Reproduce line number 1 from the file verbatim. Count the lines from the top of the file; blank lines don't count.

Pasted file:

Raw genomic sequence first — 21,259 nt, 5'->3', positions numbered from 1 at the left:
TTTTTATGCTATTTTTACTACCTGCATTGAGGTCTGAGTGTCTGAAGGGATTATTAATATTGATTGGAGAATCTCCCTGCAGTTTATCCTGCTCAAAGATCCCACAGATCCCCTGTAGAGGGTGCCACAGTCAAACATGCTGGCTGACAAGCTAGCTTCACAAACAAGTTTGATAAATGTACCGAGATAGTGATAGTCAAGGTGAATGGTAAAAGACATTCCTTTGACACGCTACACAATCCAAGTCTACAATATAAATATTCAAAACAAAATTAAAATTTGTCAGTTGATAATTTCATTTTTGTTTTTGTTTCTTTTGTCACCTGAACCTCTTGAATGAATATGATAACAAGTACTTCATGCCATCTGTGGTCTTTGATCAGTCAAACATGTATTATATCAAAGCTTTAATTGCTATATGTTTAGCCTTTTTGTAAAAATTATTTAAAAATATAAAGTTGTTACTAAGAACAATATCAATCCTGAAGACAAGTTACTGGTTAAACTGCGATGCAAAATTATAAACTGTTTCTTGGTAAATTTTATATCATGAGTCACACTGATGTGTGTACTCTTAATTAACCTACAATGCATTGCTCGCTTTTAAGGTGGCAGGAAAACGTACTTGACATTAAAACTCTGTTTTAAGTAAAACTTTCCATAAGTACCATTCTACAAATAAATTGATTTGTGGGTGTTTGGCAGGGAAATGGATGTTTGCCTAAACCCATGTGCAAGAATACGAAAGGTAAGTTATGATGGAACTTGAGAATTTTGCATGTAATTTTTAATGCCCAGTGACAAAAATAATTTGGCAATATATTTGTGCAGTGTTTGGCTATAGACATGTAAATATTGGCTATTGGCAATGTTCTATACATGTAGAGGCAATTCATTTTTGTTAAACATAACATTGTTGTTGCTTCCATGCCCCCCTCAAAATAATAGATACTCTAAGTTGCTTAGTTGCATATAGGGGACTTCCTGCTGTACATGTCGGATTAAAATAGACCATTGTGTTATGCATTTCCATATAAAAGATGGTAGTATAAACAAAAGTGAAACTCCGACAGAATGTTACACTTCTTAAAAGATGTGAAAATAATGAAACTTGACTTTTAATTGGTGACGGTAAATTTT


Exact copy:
Raw genomic sequence first — 21,259 nt, 5'->3', positions numbered from 1 at the left: